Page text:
The words in the title are very foreign to educators, and to some educators, they raise concerns that we are trying to be more like the business world. Let me say up front that education is an extremely complex social institution that is impacted by many factors other than the classroom. I do, however, believe that educators can certainly improve operational processes to make them more productive and efficient and, in turn, invest the savings in support for classrooms.
I also believe that classroom teachers can improve the learning results in their classrooms by improving key learning processes. The key processes such as instruction and student engagement must constantly be reviewed and improved in light of the student learning results.
Last week in my blog, I talked about the “new normal” that educators are facing. This new normal requires us to do much more to help more students achieve at higher levels and to achieve these results with fewer dollars than we have had in the past. I mentioned that I would be focusing this year on benchmarking, productivity and efficiency. This blog provides access to some recent articles and resources that may help readers gain a better understanding of the discussion that is taking place across education and government circles.
Of course, education is not alone in this issue of productivity. We are joined by health care, government, non-profit and all business sectors. Our challenge in education is not replicate business efforts, but to create sector specific language and improvement efforts.
This week, I reviewed a new report from the Center for American Progress: Return on Educational Investment: A District by District Evaluation of US Education Productivity. The link to the report is http://www.americanprogress.org/issues/2011/01/pdf/dwwroi.pdf.
While there have been many efforts over the years to define “return on investment,” productivity, efficiency and outcomes of education, it is extremely difficult to accomplish due to the complexity of education. This does not mean that we can ignore this issue as educators. Given the difficult economic situation that most states and school districts are facing, this is a time when we as educators must have a better understanding of terms like productivity and efficiency. A quote from the report provides insight into the debate:
"Our nation’s school system has for too long failed to ensure that education funding consistently promotes strong student achievement. After adjusting for inflation, education spending per student has nearly tripled over the past four decades. But while some states and districts have spent their additional dollars wisely—and thus shown significant increases in student outcomes—overall student achievement has largely remained flat. And besides Luxembourg, the United States spends more per student than any of the 65 countries that participated in a recent international reading assessment, and while Estonia and Poland scored at the same level as the United States on the exam, the United States spent roughly $60,000 more to educate each student to age 15 than either nation."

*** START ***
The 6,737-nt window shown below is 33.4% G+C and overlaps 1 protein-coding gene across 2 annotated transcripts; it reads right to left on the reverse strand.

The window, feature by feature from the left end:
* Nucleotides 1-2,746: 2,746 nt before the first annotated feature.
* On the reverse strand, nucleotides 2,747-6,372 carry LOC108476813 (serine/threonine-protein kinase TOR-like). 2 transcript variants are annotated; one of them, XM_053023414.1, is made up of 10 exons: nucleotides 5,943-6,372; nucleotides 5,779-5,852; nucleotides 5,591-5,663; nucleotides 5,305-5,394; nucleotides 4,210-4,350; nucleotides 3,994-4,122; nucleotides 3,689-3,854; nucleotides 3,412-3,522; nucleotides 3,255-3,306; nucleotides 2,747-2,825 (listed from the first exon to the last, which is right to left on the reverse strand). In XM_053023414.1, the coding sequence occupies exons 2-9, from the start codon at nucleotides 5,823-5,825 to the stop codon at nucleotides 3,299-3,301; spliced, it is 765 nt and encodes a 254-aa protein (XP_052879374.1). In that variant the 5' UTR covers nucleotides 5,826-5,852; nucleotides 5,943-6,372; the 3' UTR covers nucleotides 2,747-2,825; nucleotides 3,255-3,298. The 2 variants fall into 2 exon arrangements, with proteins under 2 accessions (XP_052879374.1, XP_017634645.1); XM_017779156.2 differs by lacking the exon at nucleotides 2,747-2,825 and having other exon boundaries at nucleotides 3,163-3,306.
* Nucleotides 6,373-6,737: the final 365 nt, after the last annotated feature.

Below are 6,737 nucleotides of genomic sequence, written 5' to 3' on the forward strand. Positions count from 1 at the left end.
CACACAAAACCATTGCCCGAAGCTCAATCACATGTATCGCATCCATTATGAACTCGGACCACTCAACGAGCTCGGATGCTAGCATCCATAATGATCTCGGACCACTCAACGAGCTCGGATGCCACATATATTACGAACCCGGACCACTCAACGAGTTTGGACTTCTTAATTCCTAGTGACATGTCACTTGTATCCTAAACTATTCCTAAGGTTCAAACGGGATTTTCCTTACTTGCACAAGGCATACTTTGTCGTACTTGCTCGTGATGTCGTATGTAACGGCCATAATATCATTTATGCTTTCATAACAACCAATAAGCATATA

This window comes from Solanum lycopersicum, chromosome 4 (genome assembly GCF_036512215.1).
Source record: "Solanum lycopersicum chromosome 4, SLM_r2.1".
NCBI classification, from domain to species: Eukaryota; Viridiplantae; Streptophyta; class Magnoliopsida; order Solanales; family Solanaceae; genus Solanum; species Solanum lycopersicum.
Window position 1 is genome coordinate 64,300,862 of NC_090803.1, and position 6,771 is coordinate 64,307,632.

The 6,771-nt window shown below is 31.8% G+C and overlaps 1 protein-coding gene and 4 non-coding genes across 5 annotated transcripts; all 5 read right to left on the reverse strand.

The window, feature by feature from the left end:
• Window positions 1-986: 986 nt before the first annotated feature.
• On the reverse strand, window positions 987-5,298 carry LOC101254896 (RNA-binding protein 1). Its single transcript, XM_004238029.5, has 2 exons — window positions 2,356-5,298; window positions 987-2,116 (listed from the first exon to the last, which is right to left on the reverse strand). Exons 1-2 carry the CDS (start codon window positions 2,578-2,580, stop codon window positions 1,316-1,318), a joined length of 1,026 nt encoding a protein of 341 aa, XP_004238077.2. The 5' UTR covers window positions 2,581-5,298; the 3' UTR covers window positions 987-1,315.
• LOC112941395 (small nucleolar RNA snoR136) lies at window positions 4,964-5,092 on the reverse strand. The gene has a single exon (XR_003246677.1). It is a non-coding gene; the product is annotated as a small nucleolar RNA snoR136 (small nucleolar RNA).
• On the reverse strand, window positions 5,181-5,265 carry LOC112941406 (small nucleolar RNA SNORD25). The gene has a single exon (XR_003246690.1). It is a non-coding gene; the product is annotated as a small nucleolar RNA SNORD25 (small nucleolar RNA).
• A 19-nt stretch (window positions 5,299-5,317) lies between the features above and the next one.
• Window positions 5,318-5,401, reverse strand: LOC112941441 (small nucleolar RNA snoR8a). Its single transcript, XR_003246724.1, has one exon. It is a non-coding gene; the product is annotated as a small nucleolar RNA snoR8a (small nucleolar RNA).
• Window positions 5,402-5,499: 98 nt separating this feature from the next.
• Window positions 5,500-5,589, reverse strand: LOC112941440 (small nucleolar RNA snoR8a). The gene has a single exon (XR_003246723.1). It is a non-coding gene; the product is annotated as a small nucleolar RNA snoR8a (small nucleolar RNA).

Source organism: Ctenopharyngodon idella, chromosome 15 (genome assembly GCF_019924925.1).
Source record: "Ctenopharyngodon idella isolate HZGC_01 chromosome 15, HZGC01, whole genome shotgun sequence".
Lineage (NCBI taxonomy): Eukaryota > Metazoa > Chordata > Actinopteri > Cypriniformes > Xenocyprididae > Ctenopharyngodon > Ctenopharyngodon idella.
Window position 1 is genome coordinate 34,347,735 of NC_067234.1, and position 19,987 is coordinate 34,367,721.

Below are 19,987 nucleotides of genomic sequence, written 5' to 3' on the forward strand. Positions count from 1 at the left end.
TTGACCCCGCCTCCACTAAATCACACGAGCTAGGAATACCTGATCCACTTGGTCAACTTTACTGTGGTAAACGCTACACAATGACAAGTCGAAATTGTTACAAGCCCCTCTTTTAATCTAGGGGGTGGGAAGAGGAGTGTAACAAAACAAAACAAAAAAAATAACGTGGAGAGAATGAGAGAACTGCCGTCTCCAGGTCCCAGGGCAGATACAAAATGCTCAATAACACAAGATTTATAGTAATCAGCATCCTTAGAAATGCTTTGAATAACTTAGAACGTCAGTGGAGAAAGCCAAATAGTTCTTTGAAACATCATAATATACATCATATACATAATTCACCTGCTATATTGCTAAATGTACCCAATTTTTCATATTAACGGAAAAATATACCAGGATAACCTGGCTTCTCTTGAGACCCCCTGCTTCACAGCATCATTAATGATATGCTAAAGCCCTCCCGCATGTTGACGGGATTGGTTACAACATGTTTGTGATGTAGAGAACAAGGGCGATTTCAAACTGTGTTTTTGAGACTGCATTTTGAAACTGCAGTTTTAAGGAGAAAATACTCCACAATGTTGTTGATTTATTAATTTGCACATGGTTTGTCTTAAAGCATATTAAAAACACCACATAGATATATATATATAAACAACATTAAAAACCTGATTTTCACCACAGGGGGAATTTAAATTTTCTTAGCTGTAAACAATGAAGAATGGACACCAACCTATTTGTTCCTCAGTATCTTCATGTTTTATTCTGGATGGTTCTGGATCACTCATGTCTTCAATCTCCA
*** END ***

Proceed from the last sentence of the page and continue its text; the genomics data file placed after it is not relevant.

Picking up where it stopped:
For additional information on quality, continuous improvement, productivity, efficiency and similar terms in education, I offer some of my favorite resources.
Baldrige National Quality Program -- http://www.nist.gov/baldrige
Readers may be most interested in the education criteria and the award recipients from education.
American Society for Quality -- http://asq.org/education/index.html
American Productivity Quality Council -- http://www.apqceducation.org
All three of these resources offer a number of free materials for educators. Educators will need to make their own decisions about purchases of products. I am not endorsing any particular product.
Look for more resources and links in the coming months. While I will continue to focus on asking legislators to fully fund SEEK and Flexible Focus Funds, educators also must look to productivity and efficiency for savings. I am excited about the work being done with energy management in most school districts in partnership with the Kentucky School Boards Association. This model is exactly the type of approach that educators can use in other operational processes.